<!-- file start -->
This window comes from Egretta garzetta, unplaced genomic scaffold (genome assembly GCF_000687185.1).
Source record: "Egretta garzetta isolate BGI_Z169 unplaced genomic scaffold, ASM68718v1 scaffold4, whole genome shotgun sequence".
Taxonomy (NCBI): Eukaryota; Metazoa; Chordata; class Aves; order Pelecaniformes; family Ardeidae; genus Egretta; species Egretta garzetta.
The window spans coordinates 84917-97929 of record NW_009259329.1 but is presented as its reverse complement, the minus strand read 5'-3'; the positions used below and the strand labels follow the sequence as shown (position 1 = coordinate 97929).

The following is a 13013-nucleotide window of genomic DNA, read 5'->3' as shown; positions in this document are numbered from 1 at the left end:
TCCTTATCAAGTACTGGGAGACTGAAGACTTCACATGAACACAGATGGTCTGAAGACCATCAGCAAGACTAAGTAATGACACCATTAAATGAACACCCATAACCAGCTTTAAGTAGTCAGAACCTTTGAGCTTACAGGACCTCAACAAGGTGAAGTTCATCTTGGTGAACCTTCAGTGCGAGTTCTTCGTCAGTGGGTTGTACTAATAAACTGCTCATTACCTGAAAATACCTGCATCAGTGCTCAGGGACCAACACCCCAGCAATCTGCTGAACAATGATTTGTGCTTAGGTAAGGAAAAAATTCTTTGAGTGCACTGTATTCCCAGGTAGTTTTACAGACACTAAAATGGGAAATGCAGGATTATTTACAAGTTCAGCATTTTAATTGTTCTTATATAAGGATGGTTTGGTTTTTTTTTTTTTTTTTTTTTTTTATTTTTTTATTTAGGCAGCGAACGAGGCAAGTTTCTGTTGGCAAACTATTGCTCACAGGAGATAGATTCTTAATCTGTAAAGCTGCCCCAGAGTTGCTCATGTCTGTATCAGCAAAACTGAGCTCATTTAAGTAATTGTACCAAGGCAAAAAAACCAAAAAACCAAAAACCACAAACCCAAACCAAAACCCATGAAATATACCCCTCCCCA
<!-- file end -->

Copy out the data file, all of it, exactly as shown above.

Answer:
This window comes from Egretta garzetta, unplaced genomic scaffold (genome assembly GCF_000687185.1).
Source record: "Egretta garzetta isolate BGI_Z169 unplaced genomic scaffold, ASM68718v1 scaffold4, whole genome shotgun sequence".
Taxonomy (NCBI): Eukaryota; Metazoa; Chordata; class Aves; order Pelecaniformes; family Ardeidae; genus Egretta; species Egretta garzetta.
The window spans coordinates 84917-97929 of record NW_009259329.1 but is presented as its reverse complement, the minus strand read 5'-3'; the positions used below and the strand labels follow the sequence as shown (position 1 = coordinate 97929).

The following is a 13013-nucleotide window of genomic DNA, read 5'->3' as shown; positions in this document are numbered from 1 at the left end:
TCCTTATCAAGTACTGGGAGACTGAAGACTTCACATGAACACAGATGGTCTGAAGACCATCAGCAAGACTAAGTAATGACACCATTAAATGAACACCCATAACCAGCTTTAAGTAGTCAGAACCTTTGAGCTTACAGGACCTCAACAAGGTGAAGTTCATCTTGGTGAACCTTCAGTGCGAGTTCTTCGTCAGTGGGTTGTACTAATAAACTGCTCATTACCTGAAAATACCTGCATCAGTGCTCAGGGACCAACACCCCAGCAATCTGCTGAACAATGATTTGTGCTTAGGTAAGGAAAAAATTCTTTGAGTGCACTGTATTCCCAGGTAGTTTTACAGACACTAAAATGGGAAATGCAGGATTATTTACAAGTTCAGCATTTTAATTGTTCTTATATAAGGATGGTTTGGTTTTTTTTTTTTTTTTTTTTTTTTATTTTTTTATTTAGGCAGCGAACGAGGCAAGTTTCTGTTGGCAAACTATTGCTCACAGGAGATAGATTCTTAATCTGTAAAGCTGCCCCAGAGTTGCTCATGTCTGTATCAGCAAAACTGAGCTCATTTAAGTAATTGTACCAAGGCAAAAAAACCAAAAAACCAAAAACCACAAACCCAAACCAAAACCCATGAAATATACCCCTCCCCA